The Salem Witch Trials Podcast takes a fast-paced and episodic examination of the witch hysteria in Salem, Massachusetts in 1692. Each brief yet insightful episode harnesses the knowledge of an expert to help illuminate both the chronology of events as well the deeper context surrounding the hysteria, giving listeners an understanding of this fascinating and tragic event in early American history.
During the turbulent month of March 1692, accusations of witchcraft from a handful of girls turns into a full-blown crisis. In this episode, we unravel the events of this pivotal month to reveal the critical role that it played in turning the Salem witch hunt into an unprecedented disaster.
What do you think of when you hear the term ‘witch hunt?’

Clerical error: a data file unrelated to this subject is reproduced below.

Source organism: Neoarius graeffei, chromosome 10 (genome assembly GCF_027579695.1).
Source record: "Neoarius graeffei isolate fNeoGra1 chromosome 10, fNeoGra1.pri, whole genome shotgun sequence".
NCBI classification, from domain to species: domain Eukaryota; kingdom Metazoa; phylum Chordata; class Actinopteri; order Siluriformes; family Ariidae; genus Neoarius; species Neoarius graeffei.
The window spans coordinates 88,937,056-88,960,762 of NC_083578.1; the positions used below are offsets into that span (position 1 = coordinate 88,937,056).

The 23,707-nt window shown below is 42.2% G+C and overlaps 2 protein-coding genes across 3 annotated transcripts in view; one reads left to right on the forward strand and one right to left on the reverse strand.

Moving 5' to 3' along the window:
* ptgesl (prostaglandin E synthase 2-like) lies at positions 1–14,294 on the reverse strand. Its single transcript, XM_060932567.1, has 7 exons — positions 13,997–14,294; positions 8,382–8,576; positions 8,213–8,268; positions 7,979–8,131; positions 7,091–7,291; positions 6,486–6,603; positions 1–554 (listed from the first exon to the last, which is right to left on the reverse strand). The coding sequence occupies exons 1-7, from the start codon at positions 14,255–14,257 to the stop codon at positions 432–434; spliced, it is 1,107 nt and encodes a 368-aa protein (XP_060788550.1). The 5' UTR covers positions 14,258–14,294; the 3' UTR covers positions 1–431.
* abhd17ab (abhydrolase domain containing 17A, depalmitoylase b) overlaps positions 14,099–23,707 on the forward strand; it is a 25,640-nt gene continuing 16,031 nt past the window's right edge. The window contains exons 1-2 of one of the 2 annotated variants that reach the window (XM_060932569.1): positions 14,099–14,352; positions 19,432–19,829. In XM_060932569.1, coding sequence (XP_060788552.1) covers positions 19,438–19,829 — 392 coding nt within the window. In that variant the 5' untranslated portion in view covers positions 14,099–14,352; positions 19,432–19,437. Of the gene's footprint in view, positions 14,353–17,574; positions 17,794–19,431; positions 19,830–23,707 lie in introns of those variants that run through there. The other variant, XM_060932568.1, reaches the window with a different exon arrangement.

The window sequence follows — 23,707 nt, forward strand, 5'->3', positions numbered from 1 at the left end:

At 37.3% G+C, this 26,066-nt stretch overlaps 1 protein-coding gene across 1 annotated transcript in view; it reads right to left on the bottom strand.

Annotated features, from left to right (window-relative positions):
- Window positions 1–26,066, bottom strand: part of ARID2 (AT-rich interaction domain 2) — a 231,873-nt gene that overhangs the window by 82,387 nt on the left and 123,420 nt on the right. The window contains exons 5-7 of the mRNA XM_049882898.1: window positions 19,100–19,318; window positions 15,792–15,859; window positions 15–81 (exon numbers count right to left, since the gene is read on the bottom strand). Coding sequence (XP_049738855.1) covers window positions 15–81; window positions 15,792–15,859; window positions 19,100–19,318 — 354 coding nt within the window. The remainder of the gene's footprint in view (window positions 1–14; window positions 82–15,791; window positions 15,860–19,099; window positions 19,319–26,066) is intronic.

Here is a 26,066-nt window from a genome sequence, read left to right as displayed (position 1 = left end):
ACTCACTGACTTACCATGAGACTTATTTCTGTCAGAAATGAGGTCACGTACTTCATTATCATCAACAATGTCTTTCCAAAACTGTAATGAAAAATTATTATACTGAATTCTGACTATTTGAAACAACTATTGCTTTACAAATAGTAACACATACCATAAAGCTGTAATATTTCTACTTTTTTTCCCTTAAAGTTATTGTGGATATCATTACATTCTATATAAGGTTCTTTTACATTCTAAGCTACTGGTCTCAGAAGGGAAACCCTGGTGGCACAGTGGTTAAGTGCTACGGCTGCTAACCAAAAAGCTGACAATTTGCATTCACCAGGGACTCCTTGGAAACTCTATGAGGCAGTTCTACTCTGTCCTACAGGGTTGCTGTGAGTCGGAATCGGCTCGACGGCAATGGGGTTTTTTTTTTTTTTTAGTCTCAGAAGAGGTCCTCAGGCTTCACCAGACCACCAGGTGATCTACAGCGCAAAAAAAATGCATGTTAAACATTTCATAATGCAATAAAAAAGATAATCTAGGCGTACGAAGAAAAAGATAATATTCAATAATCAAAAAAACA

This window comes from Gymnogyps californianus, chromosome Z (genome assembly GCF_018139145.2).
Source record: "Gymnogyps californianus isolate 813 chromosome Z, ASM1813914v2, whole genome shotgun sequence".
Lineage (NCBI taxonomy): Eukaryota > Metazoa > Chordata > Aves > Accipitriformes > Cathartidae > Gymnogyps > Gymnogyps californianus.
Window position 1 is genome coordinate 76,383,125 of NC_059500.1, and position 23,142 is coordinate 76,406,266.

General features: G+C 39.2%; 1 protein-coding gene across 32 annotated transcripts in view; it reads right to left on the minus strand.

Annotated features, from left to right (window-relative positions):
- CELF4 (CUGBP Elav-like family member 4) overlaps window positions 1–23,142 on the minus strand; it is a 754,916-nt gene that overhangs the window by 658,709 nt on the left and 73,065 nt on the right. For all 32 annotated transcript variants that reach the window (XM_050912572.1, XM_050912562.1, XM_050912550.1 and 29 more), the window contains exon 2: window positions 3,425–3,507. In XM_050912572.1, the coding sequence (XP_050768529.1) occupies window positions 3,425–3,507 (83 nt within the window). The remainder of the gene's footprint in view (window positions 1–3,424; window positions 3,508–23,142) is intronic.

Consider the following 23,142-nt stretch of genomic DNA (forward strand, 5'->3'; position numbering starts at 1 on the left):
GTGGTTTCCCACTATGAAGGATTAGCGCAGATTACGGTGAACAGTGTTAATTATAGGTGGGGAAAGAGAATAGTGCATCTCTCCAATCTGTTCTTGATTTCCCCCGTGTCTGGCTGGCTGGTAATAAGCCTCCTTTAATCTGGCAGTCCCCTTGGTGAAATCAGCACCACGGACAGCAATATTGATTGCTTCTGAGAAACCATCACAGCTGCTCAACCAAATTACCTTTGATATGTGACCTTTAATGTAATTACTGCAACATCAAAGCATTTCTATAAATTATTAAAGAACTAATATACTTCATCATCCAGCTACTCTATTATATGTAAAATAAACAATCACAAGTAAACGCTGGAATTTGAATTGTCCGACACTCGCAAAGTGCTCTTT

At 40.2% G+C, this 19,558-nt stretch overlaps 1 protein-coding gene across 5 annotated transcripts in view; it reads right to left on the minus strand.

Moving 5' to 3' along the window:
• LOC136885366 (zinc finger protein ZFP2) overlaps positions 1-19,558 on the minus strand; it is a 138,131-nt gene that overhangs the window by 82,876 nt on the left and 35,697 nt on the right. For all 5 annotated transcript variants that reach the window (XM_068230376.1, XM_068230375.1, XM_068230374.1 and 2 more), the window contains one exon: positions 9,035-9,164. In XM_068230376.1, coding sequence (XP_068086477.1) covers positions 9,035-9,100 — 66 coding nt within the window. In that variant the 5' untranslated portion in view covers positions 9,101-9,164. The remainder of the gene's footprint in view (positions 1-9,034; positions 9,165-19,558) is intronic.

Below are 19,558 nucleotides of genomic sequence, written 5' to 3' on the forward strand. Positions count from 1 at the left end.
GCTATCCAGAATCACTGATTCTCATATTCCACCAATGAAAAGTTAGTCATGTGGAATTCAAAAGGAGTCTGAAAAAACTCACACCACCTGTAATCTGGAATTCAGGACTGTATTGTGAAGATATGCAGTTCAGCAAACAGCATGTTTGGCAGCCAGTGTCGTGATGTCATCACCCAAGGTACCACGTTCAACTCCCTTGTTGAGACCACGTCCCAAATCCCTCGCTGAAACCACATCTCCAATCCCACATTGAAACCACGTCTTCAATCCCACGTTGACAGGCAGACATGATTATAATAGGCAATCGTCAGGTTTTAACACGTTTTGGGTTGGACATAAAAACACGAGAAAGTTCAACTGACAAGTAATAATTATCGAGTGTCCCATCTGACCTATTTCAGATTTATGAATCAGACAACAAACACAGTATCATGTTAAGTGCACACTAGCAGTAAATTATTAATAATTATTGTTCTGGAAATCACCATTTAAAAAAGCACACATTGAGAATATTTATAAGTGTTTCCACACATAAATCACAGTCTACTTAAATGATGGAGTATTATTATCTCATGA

While the phrase has decidedly become loaded over the years, it often conjures up visions of angry mobs with torches and pitchforks. The Salem Witch Trials were most certainly a witch hunt, and decidedly unjust, but it’s important to remember that they were also actual trials with judgements that were handed down based on testimony, evidence and other time-tested methods of adjudication.
So, how could the system of failed so badly?
To help us understand this important question, we’re joined by Jane Campbell Moriarty, the Carol Los Mansmann Chair in Faculty Scholarship and Professor of Law at the Thomas R. Kline School of Law at Duquesne University in Pittsburgh. Professor Moriarty is an expert on evidence, neuroscience and law, and legal and judicial ethics, and she has studied and written about the evidence used during the Salem Witch Trials.
- Read Professor Moriarty’s article, “Wonders of the Invisible World Prosecutorial Syndrome and Profile Evidence in the Salem Witchcraft Trials,” in the Vermont Law Review, Vol. 26, No. 43